Meade is a very different commander from his predecessors at the Army of the Potomac, what do you see as his most important characteristics that allowed him to stay in command longer than anybody else commanding the Army of the Potomac?
JSG: Meade was a team player. He got along with most of his fellow generals in the Army of the Potomac, and his competency and executive abilities were noted by his superiors and peers. Furthermore, though he enjoyed hearing Army gossip as much as the next officer, he was not constantly politicking, nor publicly proclaiming his views on the war. Some of his predecessors did both. In fact, one of his pluses, according to Lincoln and Stanton, was that he was largely apolitical (which I argue was simultaneously one of his great weaknesses). As commander of the Army of the Potomac he got dragged into politics several times, but when that happened, he was quickly admonished by Halleck, and then he retreated back to his apolitical shell.
Meade was an Army man, through and through. By that I mean he believed in the chain of command, and acted within it. He never challenged his superiors in a public manner, nor did he work political channels behinds their back. He also gave great loyalty to the generals who served under him, especially those he had promoted. His executive skills were widely acknowledged, and no one would ever accuse him of lack of preparation and planning. By and large he was not a risk taker, which pleased some, and disappointed others.
He also had considerable “people skills” and a good sense of survival. Who else would have been able to swallow his ego enough to work side-by-side with his boss for 13 months during some of the most horrific months of the war, never losing command of his army though many in Grant’s circle wanted him gone? Even though he was unhappy during most of those months, feeling stifled and unappreciated, he knew that the alternative—exile to a non-command in his home state—would be an even worse fate. So he kept his mouth shut (except in letters to his wife and friends), and did his job.
Your answer sort of leads to another question. You say he was a people person and team player, but sometimes that did not work in his favor and all I am going to say to get you going is: G. K. Warren.
JGS: Thanks for this question, I think. I so wish I could go back in time and have a series of interviews with Meade to see why he propped up Warren for so long. My theory is he saw in Warren a protégé. Warren had been a first-rate topographical engineer in the old Army, then advanced quickly through the ranks in the early years of the war. His keen eye for terrain and fast response helped saved Meade’s army at Gettysburg, and for his vital role, Meade promoted him to corps commander. Warren was energetic, tireless, and bursting with self-confidence. He could deliver the detail that Meade sought in a telegraphic style, which a busy commander would appreciate. He always had five plans to everyone else’s three plans, and thus it was no surprise that when he found a softness in Lee’s hastily-built defenses at Mine Run he asked for half of Meade’s army—and got it. But when he made the decision not to attack, (on his own), he shook Meade to his core. So much so that for one of only two times in his two years as commander Meade blamed Warren (and others) for the failure to attack at Mine Run in his official report. Still, he cooled off in the winter months, kept Warren on as corps commander, and when Warren refused to attack at Spotsylvania Court House and at Petersburg, Meade wrote out in detail his charges against Warren—but never filed them. He noted in the unsent letter that he had tried to “reform” Warren, but failed. Moreover, he let him keep his command (though he had Grant’s permission to relieve him). Warren retained the command of the 5th Corps until the final days of the war, when a Western general, Philip H. Sheridan, no stranger to controversy and ego, fired Warren on the spot at the end of the Battle of Five Forks. Meade could do nothing for Warren at that moment except protest, because Grant had told Sheridan to fire Warren if he felt another general would do a better job. Meade even tried to have Warren re-instated to his old command after the surrender of Lee’s army, but Grant ordered Warren to head west to command the Department of Mississippi.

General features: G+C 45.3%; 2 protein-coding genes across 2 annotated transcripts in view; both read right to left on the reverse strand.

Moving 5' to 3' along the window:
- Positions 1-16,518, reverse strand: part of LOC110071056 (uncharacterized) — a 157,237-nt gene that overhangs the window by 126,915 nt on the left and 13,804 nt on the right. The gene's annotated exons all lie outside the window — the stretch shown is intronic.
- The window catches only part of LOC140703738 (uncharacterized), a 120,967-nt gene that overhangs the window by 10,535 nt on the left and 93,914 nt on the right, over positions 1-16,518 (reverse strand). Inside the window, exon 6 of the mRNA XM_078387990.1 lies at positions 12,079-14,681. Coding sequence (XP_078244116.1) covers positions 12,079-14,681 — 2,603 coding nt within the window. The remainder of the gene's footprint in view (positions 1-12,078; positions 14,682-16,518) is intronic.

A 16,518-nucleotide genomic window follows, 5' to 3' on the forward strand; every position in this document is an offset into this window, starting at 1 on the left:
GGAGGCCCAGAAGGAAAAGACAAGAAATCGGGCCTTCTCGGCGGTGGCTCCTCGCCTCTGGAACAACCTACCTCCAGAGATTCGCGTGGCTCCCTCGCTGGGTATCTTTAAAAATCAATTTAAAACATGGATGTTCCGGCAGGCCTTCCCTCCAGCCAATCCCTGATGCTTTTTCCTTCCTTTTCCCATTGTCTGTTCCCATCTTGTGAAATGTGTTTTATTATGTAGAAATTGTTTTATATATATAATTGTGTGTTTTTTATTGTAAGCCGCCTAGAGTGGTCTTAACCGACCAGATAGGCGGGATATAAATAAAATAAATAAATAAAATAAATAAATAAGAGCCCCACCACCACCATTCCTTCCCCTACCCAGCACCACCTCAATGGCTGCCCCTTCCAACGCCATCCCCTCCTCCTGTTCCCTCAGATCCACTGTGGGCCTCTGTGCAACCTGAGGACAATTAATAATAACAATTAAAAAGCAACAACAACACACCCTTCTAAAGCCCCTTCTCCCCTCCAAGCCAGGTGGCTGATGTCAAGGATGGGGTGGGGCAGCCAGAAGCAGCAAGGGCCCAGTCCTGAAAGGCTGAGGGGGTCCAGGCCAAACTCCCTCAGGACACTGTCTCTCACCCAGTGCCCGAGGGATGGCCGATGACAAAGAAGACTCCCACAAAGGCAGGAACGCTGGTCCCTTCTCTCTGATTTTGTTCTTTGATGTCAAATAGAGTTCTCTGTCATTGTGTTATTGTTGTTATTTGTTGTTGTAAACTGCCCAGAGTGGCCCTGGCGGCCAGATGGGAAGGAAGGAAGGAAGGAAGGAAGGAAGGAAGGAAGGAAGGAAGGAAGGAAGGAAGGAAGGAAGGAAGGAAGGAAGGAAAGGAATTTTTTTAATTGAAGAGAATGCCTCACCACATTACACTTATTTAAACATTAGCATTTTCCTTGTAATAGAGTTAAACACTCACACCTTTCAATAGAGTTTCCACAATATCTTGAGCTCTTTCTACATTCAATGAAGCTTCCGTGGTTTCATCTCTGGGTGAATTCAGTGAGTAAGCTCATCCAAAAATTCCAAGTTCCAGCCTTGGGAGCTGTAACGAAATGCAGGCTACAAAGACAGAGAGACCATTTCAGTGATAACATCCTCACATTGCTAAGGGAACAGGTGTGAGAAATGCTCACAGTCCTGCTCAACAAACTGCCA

So why had Meade stood loyally by Warren through all of his failures, including his verbal confrontation with Meade in June 1864? Besides his early fondness for Warren, his hopes of reforming Warren, and his respect for Warren’s talents, the answer seems to lie in what I argue is Meade’s greatest fault as a commander: his reluctance to dismiss troublesome subordinates.